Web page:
Digital Cabinet

Polevaulter Donkeyman's rants, raves musings and flame wars

Archive for August 2012

As if Viagra was never invented

leave a comment »

The Indian market has recently been invaded by a “vagina-tightening” gel 18 Again



Cue predictable outrage from Jezebel

Jesus, India — couple this with your vaginal whitening cream and you’re really starting to give us a run for our pussy-shaming money. Time to step up our game, America. Did you really think we could coast on Vajazzling forever?


One wonders though, do Jezebel and Madeleine Davis have the same reaction towards Viagra? Do they prefer wet noodles inside of them? Are Viagra ads a form of cock-shaming? Is it OK to make men feel inadequate? No mention of that of course. What do you expect from Jezebel?


From an Indian newsmagazine

American author Naomi Wolf writes that while one could look at the appearance of fine lines, wrinkles, grey hair and the loosening of skin on an older woman as a mark of experience, the proud scars of what one has lived through — advertising for ‘female’ products almost always projects ageing as a disease that needs to be fixed.


And advertising for ‘male’ products don’t project ageing as a disease that needs to be fixed? I have yet to see young men in ads for Viagra and Cialis.


Advertisements

Written by Polevaulter Donkeyman

August 19, 2012 at 21:20

Posted in hypocrisy

Tagged with

Tha Grauniad has forgotten Eliot Spitzer

leave a comment »

The Grauniad on the twelve top TV lawyers:

The Good Wife has been hailed by many critics as a post-feminist legal drama, and it many ways it is: lawyer-turned-stay-at-home-mother Alicia Florrick is wronged by her powerful state’s attorney husband, who is caught red-handed in a sexual scandal and sent to jail (parallels with DSK are so obvious that viewers may wonder which came first: reality or fiction).

What?

The Good Wife has obvious parallels with DSK? Or maybe with someone else? Let’s tabulate.

The Good Wife DSK Eliot Spitzer
The Wife Stay at home mother, former lawyer Journalist Former lawyer, involved in charitable causes
The Husband Former State Attorney, now running for governor Former IMF chief, French Finance Minister Former state attorney-general, governor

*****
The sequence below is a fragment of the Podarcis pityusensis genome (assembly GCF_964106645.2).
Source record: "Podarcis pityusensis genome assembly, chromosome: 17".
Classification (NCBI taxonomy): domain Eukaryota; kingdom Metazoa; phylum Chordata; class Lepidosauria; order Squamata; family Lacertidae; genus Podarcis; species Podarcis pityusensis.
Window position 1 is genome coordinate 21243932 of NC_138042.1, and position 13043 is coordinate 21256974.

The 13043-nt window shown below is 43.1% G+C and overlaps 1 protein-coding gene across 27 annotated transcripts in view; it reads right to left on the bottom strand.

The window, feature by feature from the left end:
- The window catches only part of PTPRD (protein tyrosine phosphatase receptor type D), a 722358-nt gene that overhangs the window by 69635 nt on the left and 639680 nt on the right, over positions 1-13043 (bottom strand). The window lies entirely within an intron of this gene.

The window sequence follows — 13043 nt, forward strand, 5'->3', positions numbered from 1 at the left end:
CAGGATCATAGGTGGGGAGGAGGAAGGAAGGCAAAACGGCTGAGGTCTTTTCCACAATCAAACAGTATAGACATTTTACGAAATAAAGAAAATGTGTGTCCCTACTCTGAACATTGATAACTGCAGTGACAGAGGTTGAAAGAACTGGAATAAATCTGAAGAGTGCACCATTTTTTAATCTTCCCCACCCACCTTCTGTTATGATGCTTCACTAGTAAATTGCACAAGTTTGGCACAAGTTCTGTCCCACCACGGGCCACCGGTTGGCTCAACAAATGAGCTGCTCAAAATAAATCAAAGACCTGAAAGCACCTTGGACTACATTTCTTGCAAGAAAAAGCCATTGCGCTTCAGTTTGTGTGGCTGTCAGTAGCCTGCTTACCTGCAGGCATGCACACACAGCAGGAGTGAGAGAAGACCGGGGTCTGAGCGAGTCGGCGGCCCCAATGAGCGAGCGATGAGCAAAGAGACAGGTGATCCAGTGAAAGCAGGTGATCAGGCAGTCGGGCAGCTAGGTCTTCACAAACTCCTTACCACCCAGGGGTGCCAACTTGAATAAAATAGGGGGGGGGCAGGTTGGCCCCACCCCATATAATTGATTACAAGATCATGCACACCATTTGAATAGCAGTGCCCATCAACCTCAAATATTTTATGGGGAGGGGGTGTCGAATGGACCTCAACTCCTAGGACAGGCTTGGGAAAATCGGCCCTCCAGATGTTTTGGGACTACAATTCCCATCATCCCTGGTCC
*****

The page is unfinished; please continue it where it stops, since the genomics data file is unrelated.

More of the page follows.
Scandal, husband is caught up in Prostitution and Corruption Prostitution, alleged rape Prostitution
Years set in[1] 2009- 2011- 2008


But not a single mention of Eliot Spitzer in the article (nor in the comments)? What do the creators of the show say?

We came up with the idea about a year and half ago. There had been this waterfall of these kinds of scandals, from Bill and Hillary [Clinton], to Dick Morris, to Eliot Spitzer, to name just a few. I think they’re all over our culture. And there was always this image of the husband up there apologizing and the wife standing next to him. I think the show began when we asked, “What are they thinking?” And Robert and I started talking about it from there.


Guess reality did come before fiction. Pity that even with three journalists working on it, the Grauniad missed it. Does the Grauniad not have access to Wikipedia?


Footnotes


[1] In case of The Good Wife, when the show started, of course that doesn’t exactly imply that the show is set in 2009-, but it helps in clarifying what came first, reality or fiction.

Written by Polevaulter Donkeyman

August 18, 2012 at 17:31

How Government leads to Xenophobia aka Blame Canada!

leave a comment »

Given the strong Canadian dollar and the suppression of the price of milk in the US due to government subsidies, Canadians across the border from Bellingham, Wash., have been flooding across the border to buy milk by the truckful: